Category:General Relativity (1916)
General Relativity (1916)
1916 – 1960
Einstein's 1916 general theory of relativity was published as xxxx
|“||... the theory of relativity resembles a building consisting of two sparate stories, the special theory and the general theory. The special theory, on which the general theory rests, applies to all physical phenomena with the exception of gravitation; the general theory provides the law of gravitation and its relations to the other forces of nature.||”|
|— Albert Einstein, "What is the Theory of Relativity?", 1919|
GR1916 was a full-blown principle theory that was strong in terms of falsifiability in that if any of the principles were violated, the theory (in terms of implementation) would be wrong.
This happened in 1960 when it was realised that special relativity and the GPoR were geometrically incompatible. Considered in these terms, GR1916 was a failure, but a scientifically honorable one –it might have been expected that our first official attempt at a general theory of relativity – a "mk 1" version" – might not have gotten everything right from the start.
Ten years before the accepted 1960 breakdown, Einstein was already expressing misgivings about the validity of the SR component in his 1916 general theory, referring to the 1916 "SR + GR" approach as being the best that could have been managed at the time, but no longer defensible with hindsight. It was not obviousy valid, said Einstein, to impose a distinction between gravitational and non-gravitational physics, or to use GR only to describe the effevts that we currently considered gravitational, in the hope that everything else could be correctly dealt with by special relativity. The only components that should be used in a general theory were those that were provably conformable with the GPoR.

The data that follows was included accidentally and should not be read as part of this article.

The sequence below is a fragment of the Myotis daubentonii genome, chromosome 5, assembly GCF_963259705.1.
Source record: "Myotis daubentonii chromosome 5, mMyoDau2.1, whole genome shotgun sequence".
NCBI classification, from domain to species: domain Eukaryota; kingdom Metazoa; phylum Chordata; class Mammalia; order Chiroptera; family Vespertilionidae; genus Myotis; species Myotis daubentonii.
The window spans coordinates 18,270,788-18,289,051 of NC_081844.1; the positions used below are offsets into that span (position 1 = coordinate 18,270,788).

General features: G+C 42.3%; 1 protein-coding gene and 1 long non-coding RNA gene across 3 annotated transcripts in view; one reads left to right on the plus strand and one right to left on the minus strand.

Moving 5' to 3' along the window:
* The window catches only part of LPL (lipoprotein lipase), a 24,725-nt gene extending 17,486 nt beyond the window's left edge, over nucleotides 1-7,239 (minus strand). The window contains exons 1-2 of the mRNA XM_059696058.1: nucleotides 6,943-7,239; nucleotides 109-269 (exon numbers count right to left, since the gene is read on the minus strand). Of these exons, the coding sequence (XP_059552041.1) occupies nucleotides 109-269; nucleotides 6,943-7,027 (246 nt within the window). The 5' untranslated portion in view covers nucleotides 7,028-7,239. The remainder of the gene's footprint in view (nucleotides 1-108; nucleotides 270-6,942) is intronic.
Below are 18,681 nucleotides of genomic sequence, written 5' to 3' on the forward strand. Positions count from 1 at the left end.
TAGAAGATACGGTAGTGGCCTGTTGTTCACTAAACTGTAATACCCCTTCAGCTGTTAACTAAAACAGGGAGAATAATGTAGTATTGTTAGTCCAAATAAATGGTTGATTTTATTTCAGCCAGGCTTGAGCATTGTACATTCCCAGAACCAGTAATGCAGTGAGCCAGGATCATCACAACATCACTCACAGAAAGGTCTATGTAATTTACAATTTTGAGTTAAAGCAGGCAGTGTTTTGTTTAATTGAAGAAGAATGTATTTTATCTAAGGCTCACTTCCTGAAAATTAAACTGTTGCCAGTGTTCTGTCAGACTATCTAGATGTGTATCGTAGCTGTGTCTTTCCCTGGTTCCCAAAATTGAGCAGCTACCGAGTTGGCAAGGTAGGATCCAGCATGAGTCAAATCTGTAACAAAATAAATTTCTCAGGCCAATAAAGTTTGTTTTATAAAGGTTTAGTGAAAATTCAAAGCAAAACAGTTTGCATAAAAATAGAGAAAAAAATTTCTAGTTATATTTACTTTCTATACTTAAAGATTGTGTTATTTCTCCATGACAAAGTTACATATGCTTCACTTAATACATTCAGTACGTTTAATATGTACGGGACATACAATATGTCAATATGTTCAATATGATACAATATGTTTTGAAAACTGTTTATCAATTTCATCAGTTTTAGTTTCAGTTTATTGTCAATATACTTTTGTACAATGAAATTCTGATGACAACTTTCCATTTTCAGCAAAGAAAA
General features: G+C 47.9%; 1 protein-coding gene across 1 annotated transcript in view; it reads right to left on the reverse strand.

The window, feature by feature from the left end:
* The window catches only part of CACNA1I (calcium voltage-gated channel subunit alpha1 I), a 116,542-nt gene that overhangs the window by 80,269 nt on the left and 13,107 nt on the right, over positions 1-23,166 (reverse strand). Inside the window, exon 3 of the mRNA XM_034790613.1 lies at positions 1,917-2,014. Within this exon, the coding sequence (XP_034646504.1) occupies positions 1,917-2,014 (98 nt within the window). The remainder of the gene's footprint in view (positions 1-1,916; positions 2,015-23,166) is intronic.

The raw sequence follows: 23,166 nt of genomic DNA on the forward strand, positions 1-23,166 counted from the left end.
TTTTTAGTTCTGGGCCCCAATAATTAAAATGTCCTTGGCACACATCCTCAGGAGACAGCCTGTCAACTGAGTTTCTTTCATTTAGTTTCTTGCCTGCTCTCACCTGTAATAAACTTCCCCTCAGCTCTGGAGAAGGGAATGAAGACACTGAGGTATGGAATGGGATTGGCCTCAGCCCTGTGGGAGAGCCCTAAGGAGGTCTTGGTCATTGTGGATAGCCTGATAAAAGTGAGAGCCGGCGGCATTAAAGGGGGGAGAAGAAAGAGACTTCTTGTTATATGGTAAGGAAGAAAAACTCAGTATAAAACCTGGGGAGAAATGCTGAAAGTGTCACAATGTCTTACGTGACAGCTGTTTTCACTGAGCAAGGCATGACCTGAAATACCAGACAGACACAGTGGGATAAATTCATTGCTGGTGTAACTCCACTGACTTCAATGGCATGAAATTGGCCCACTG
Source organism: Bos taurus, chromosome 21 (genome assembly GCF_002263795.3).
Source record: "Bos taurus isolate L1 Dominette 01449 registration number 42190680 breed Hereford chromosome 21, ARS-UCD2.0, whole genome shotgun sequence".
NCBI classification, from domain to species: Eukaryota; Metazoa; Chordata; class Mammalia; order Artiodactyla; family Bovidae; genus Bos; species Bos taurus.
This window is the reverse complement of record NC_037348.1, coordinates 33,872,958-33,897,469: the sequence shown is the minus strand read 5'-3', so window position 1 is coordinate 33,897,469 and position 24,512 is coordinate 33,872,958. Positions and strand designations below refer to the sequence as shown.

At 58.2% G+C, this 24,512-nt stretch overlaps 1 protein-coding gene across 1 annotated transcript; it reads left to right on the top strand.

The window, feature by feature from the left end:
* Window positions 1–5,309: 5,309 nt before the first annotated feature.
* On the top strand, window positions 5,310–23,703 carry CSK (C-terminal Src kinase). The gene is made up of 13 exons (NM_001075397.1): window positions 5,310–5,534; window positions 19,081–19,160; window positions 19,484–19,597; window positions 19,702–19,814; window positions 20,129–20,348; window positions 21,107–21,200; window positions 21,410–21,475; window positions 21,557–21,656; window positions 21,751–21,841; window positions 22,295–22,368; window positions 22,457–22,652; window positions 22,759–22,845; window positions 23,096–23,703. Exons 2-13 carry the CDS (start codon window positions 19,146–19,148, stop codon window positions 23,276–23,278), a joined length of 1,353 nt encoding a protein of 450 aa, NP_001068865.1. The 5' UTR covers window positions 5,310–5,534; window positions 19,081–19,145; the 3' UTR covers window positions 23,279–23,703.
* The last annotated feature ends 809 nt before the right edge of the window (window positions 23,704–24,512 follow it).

We can respond to the incompatibility between SR and the GPoR in two main ways:
- Retaining SR and downgrading the GPoR to a general guideline.
This gives current textbook GR (GR1960).
- Retaining the GPoR and downgrading SR to an approximation.
This gives a relativistic acoustic metric and acoustic general relativity.
- Albert Einstein, "Relativity: the Special and the General Theory"
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